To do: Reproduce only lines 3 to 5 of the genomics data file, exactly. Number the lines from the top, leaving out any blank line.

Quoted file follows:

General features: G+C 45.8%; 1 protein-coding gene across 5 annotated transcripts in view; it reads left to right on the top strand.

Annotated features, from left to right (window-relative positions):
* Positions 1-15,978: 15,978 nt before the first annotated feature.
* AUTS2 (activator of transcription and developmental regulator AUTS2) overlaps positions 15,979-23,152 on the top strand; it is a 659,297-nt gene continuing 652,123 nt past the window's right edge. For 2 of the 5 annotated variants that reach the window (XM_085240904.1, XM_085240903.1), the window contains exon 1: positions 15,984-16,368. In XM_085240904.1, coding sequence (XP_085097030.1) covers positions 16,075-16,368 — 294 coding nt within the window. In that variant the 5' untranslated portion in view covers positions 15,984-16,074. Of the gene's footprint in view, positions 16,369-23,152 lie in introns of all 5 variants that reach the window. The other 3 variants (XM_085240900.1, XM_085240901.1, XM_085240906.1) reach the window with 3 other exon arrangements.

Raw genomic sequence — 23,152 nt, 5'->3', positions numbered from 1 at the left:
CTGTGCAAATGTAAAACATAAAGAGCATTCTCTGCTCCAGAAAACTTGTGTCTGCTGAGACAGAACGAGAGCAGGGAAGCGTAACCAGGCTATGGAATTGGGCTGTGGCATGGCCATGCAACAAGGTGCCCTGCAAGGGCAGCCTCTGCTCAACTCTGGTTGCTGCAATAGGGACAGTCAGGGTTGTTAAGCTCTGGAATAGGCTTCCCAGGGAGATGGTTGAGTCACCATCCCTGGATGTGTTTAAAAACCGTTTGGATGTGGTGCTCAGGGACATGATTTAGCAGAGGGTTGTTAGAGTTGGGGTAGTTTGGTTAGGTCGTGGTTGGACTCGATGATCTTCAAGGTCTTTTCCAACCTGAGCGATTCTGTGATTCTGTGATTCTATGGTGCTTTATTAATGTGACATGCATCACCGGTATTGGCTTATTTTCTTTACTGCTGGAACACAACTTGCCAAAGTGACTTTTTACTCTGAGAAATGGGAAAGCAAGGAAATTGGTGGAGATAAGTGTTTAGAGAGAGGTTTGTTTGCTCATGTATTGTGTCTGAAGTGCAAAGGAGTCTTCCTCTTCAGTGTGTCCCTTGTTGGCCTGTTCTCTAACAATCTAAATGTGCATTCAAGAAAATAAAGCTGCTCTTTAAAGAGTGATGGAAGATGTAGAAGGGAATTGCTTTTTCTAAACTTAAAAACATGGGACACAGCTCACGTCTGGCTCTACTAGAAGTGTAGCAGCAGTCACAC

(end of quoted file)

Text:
* Positions 1-15,978: 15,978 nt before the first annotated feature.
* AUTS2 (activator of transcription and developmental regulator AUTS2) overlaps positions 15,979-23,152 on the top strand; it is a 659,297-nt gene continuing 652,123 nt past the window's right edge. For 2 of the 5 annotated variants that reach the window (XM_085240904.1, XM_085240903.1), the window contains exon 1: positions 15,984-16,368. In XM_085240904.1, coding sequence (XP_085097030.1) covers positions 16,075-16,368 — 294 coding nt within the window. In that variant the 5' untranslated portion in view covers positions 15,984-16,074. Of the gene's footprint in view, positions 16,369-23,152 lie in introns of all 5 variants that reach the window. The other 3 variants (XM_085240900.1, XM_085240901.1, XM_085240906.1) reach the window with 3 other exon arrangements.

Raw genomic sequence — 23,152 nt, 5'->3', positions numbered from 1 at the left: